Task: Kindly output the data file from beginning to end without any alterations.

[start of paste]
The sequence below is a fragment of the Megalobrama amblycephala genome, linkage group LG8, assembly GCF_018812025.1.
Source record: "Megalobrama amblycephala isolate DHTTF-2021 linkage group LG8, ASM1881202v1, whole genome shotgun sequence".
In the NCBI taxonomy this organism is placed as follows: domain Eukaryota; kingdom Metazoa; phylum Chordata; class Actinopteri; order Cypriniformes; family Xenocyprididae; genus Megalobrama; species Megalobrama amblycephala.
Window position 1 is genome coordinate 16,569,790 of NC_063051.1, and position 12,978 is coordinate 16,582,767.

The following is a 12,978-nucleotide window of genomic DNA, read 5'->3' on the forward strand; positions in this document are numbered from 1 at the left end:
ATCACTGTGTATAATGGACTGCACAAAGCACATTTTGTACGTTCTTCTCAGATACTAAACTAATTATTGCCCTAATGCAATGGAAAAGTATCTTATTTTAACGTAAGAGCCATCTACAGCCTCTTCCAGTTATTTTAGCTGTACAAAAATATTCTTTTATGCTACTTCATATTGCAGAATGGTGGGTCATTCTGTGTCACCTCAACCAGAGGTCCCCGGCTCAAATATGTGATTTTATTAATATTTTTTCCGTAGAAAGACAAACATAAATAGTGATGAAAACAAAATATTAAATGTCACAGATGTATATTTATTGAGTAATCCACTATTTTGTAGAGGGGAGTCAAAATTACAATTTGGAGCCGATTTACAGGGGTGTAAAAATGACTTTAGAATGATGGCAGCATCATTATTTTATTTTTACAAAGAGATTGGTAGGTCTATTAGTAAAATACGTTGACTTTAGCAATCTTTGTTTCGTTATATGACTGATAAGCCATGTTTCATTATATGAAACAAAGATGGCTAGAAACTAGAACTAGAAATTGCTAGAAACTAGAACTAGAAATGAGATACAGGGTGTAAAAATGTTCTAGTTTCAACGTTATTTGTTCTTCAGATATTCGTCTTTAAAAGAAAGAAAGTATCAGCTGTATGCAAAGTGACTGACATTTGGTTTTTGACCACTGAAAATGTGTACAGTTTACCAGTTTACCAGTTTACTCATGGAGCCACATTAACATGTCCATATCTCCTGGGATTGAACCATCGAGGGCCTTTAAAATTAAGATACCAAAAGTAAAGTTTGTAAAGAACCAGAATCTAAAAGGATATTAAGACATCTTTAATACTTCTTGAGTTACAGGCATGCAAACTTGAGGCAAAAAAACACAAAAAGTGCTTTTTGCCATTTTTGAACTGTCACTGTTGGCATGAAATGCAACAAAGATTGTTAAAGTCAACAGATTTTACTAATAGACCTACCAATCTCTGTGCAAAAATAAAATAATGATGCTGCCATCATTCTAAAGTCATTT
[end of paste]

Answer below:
The sequence below is a fragment of the Megalobrama amblycephala genome, linkage group LG8, assembly GCF_018812025.1.
Source record: "Megalobrama amblycephala isolate DHTTF-2021 linkage group LG8, ASM1881202v1, whole genome shotgun sequence".
In the NCBI taxonomy this organism is placed as follows: domain Eukaryota; kingdom Metazoa; phylum Chordata; class Actinopteri; order Cypriniformes; family Xenocyprididae; genus Megalobrama; species Megalobrama amblycephala.
Window position 1 is genome coordinate 16,569,790 of NC_063051.1, and position 12,978 is coordinate 16,582,767.

The following is a 12,978-nucleotide window of genomic DNA, read 5'->3' on the forward strand; positions in this document are numbered from 1 at the left end:
ATCACTGTGTATAATGGACTGCACAAAGCACATTTTGTACGTTCTTCTCAGATACTAAACTAATTATTGCCCTAATGCAATGGAAAAGTATCTTATTTTAACGTAAGAGCCATCTACAGCCTCTTCCAGTTATTTTAGCTGTACAAAAATATTCTTTTATGCTACTTCATATTGCAGAATGGTGGGTCATTCTGTGTCACCTCAACCAGAGGTCCCCGGCTCAAATATGTGATTTTATTAATATTTTTTCCGTAGAAAGACAAACATAAATAGTGATGAAAACAAAATATTAAATGTCACAGATGTATATTTATTGAGTAATCCACTATTTTGTAGAGGGGAGTCAAAATTACAATTTGGAGCCGATTTACAGGGGTGTAAAAATGACTTTAGAATGATGGCAGCATCATTATTTTATTTTTACAAAGAGATTGGTAGGTCTATTAGTAAAATACGTTGACTTTAGCAATCTTTGTTTCGTTATATGACTGATAAGCCATGTTTCATTATATGAAACAAAGATGGCTAGAAACTAGAACTAGAAATTGCTAGAAACTAGAACTAGAAATGAGATACAGGGTGTAAAAATGTTCTAGTTTCAACGTTATTTGTTCTTCAGATATTCGTCTTTAAAAGAAAGAAAGTATCAGCTGTATGCAAAGTGACTGACATTTGGTTTTTGACCACTGAAAATGTGTACAGTTTACCAGTTTACCAGTTTACTCATGGAGCCACATTAACATGTCCATATCTCCTGGGATTGAACCATCGAGGGCCTTTAAAATTAAGATACCAAAAGTAAAGTTTGTAAAGAACCAGAATCTAAAAGGATATTAAGACATCTTTAATACTTCTTGAGTTACAGGCATGCAAACTTGAGGCAAAAAAACACAAAAAGTGCTTTTTGCCATTTTTGAACTGTCACTGTTGGCATGAAATGCAACAAAGATTGTTAAAGTCAACAGATTTTACTAATAGACCTACCAATCTCTGTGCAAAAATAAAATAATGATGCTGCCATCATTCTAAAGTCATTT